I’ve been enjoying some post-trout season pond fishing for rainbows the past few weekends. The weather has been cooperative, with some warmer than normal weekends for this time of year, although it doesn’t look like that will be continuing for much longer (I think I saw flurries in the forecast)!
Stillwater fly fishing is still relatively new to me, as is fall fly fishing for trout since I’ve usually packed up my trout gear by now. Consequently, I’ve been doing a lot of learning and experimenting lately. Most days have been productive, albeit tough at times while trying to adapt to stillwater techniques and break my normal river fishing habits. It’s certainly been a relaxing time of year to be out on the water, with the fall colours and quiet cool days.
A nice looking rainbow trout caught on a sunny fall day
Last weekend marked the end of the 2013 trout fishing season here in Ontario for most inland rivers and streams. It’s hard to believe it’s come and gone so fast and we have a long 7 months to wait until we can fish for local resident trout again. It still irks me that nearly all of our rivers here are special regulations (catch and release only, artificial, single point barbless hook), yet we still have such short fishing seasons. Not only does it mean we’re stripped of our favourite pastime for more than half of the year, but it also means money lost by both small and large businesses related to fly fishing: fly shops, big box stores, tourism, etc. Yes, there’s bass (until December) and Steelhead fishing opportunities – and I appreciate that. But for many, including myself, it’s just not the same. Using many of the top resident trout fisheries in the US as an example, it’s easy to see that it can be very viable to keep special regulations trout water open for a much longer season, if not the entire year.
This is my favourite time of year to fish. The scenery is at its peak with the fall colours and fish are becoming more aggressive as they beef up for the coming spawning and winter seasons.
I love fishing small, quiet water like this during the fall
Fall is still more than a couple weeks away, but you can already feel it fast approaching. We’re now into September, the last month of trout fishing in Southern Ontario. Days are getting shorter, nights are getting cooler and the weather is becoming a lot less predictable.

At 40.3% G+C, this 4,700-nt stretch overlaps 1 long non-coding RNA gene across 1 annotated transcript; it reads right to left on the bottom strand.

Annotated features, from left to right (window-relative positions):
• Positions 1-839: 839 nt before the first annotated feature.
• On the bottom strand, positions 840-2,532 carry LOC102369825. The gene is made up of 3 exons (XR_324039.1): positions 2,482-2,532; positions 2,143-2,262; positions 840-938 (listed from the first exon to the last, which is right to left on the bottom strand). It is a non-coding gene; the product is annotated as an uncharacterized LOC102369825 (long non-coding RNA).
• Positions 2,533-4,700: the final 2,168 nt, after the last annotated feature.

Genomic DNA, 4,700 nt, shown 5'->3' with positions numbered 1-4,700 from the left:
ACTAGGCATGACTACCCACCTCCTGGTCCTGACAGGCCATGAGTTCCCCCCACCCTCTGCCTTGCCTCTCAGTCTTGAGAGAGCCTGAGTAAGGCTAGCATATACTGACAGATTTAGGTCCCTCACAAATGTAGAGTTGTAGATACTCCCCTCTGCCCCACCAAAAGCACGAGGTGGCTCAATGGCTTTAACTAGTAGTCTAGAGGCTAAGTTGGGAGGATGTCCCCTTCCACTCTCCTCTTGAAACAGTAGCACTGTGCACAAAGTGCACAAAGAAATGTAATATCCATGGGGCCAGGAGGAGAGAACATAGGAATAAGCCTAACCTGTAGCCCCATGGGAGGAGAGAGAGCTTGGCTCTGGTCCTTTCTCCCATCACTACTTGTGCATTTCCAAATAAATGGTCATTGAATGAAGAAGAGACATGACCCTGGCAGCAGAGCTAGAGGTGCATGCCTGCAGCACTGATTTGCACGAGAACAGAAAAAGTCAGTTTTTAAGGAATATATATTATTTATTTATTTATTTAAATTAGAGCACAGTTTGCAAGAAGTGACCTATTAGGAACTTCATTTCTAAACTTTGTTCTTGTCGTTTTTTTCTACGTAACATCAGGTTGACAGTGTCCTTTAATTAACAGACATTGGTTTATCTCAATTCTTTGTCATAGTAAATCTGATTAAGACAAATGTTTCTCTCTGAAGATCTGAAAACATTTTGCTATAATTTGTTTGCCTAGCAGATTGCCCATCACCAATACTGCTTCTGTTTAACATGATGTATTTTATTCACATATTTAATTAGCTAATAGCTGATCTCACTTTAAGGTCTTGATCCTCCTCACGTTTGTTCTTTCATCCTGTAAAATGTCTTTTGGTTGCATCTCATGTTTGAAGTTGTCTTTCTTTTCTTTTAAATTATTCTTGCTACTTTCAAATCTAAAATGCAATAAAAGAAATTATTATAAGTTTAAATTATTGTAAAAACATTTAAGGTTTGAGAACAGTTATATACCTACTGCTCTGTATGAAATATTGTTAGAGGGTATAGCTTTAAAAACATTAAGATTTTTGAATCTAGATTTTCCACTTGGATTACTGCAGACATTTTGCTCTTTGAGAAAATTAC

I figured I would take the opportunity to get out for some night fishing over the Labour Day weekend, while the water is still warm enough. The weather wasn’t exactly ideal, with rain and thunderstorms on and off the entire weekend. I’m no meteorologist or expert when it comes to weather and its effect on fish, but there are a number of theories about how weather and barometric pressure affects fish activity. While it’s convenient to use lousy weather as an excuse for not catching fish, I can only confirm that fishing was indeed difficult.
Well, trout season is officially over here in southern Ontario, which means my fishing days are going to be limited to some remaining warm water fishing (bass, pike) and possibly some steelhead fishing if I can manage to find a place and time where the crowds aren’t too bad.
My wife graciously agreed to let me spend way too much time on the water this past weekend, to finish off the trout season. I took Friday off work and managed to get out for three consecutive days, all of which were spent on different sections of my favourite local river. By the way, you’ll notice that I rarely mention river names or locations. This is on purpose, in an effort to avoid random lazy people from typing a couple words into Google and going away with sensitive and hard earned fishing locations. If you really want to know where I fish… well, I probably won’t tell you unless you’re family or friend 🙂 But, you’re more than welcome to ask.
Anyway, on with the report!
Friday, September 28th
Friday was supposed to be a full day of fishing, but I slept in a bit more than I would have liked and as usual, I needed to do some last-minute fly tying to top up my box. The main ties included a bunch of Red Humpy dry flies (which are always productive on this river), as well as a number of Simulators and a couple Gartside Gurglers for a bit of night fishing.
Lots of Stimulators in sizes 12-14 would be the main go-to fly during the days
Gartside Gurgler (size 6) for hopefully enticing some hungry Browns at night
There’s a section of river about five minutes from my house which, although nice looking, isn’t usually worth fishing due to its location between dams. However, for a few weeks during spring and fall, this section of river comes alive with big migratory fish that gain access via a fish ladder on the dam several miles downstream.
Historically, I haven’t fished much for salmon or steelhead – I normally prefer resident trout waters, where the crowds are less and the fish are (in my opinion) prettier. Since this section of river is close to home though and one of the lesser fished stretches, I figured I’d give it a try for a couple hours before work.